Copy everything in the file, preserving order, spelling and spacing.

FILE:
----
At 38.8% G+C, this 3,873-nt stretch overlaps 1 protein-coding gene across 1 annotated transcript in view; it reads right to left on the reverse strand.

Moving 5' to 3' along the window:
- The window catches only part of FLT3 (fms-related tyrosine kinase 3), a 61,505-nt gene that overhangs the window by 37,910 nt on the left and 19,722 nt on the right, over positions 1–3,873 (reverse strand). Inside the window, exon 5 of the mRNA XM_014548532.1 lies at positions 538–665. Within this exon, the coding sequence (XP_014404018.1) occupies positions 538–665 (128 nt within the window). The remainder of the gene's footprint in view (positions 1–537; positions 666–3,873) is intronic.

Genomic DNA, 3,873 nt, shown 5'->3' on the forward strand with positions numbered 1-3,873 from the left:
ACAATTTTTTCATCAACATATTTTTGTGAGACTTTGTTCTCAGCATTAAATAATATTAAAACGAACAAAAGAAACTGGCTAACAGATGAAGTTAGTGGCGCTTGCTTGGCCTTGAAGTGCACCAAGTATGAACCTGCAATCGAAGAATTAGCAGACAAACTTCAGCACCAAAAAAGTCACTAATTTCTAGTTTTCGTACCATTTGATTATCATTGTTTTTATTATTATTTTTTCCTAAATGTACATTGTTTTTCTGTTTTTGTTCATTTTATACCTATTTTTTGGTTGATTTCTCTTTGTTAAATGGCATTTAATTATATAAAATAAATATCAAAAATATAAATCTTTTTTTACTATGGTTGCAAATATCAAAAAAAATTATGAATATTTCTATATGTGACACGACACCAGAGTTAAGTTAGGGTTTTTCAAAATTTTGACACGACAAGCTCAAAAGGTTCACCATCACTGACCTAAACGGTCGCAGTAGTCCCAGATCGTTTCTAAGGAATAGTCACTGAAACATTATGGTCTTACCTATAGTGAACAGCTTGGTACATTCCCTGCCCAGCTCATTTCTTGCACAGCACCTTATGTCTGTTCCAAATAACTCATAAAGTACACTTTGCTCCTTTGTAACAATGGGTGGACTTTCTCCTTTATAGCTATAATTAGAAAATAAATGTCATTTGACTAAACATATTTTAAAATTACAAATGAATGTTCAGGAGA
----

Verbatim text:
At 38.8% G+C, this 3,873-nt stretch overlaps 1 protein-coding gene across 1 annotated transcript in view; it reads right to left on the reverse strand.

Moving 5' to 3' along the window:
- The window catches only part of FLT3 (fms-related tyrosine kinase 3), a 61,505-nt gene that overhangs the window by 37,910 nt on the left and 19,722 nt on the right, over positions 1–3,873 (reverse strand). Inside the window, exon 5 of the mRNA XM_014548532.1 lies at positions 538–665. Within this exon, the coding sequence (XP_014404018.1) occupies positions 538–665 (128 nt within the window). The remainder of the gene's footprint in view (positions 1–537; positions 666–3,873) is intronic.

Genomic DNA, 3,873 nt, shown 5'->3' on the forward strand with positions numbered 1-3,873 from the left:
ACAATTTTTTCATCAACATATTTTTGTGAGACTTTGTTCTCAGCATTAAATAATATTAAAACGAACAAAAGAAACTGGCTAACAGATGAAGTTAGTGGCGCTTGCTTGGCCTTGAAGTGCACCAAGTATGAACCTGCAATCGAAGAATTAGCAGACAAACTTCAGCACCAAAAAAGTCACTAATTTCTAGTTTTCGTACCATTTGATTATCATTGTTTTTATTATTATTTTTTCCTAAATGTACATTGTTTTTCTGTTTTTGTTCATTTTATACCTATTTTTTGGTTGATTTCTCTTTGTTAAATGGCATTTAATTATATAAAATAAATATCAAAAATATAAATCTTTTTTTACTATGGTTGCAAATATCAAAAAAAATTATGAATATTTCTATATGTGACACGACACCAGAGTTAAGTTAGGGTTTTTCAAAATTTTGACACGACAAGCTCAAAAGGTTCACCATCACTGACCTAAACGGTCGCAGTAGTCCCAGATCGTTTCTAAGGAATAGTCACTGAAACATTATGGTCTTACCTATAGTGAACAGCTTGGTACATTCCCTGCCCAGCTCATTTCTTGCACAGCACCTTATGTCTGTTCCAAATAACTCATAAAGTACACTTTGCTCCTTTGTAACAATGGGTGGACTTTCTCCTTTATAGCTATAATTAGAAAATAAATGTCATTTGACTAAACATATTTTAAAATTACAAATGAATGTTCAGGAGA